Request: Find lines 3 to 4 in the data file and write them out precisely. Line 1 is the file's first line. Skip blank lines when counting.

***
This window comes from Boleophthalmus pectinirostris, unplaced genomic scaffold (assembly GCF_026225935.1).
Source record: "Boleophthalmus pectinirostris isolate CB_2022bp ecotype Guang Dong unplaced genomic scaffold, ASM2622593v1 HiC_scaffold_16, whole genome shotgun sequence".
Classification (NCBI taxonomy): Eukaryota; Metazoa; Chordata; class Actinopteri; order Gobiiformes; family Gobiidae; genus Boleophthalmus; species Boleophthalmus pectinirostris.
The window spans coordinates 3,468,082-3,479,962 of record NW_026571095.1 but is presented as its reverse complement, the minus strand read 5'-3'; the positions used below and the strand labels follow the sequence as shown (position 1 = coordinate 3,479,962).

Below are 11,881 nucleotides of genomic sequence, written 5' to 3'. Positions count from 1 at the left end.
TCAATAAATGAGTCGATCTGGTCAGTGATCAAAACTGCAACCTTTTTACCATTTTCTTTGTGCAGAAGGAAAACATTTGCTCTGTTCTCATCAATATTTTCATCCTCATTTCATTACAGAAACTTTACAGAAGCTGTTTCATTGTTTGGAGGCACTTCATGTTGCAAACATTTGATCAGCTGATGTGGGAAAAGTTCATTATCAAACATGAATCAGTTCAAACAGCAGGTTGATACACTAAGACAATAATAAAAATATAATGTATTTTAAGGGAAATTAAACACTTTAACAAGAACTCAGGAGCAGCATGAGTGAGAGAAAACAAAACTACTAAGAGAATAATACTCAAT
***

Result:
Classification (NCBI taxonomy): Eukaryota; Metazoa; Chordata; class Actinopteri; order Gobiiformes; family Gobiidae; genus Boleophthalmus; species Boleophthalmus pectinirostris.
The window spans coordinates 3,468,082-3,479,962 of record NW_026571095.1 but is presented as its reverse complement, the minus strand read 5'-3'; the positions used below and the strand labels follow the sequence as shown (position 1 = coordinate 3,479,962).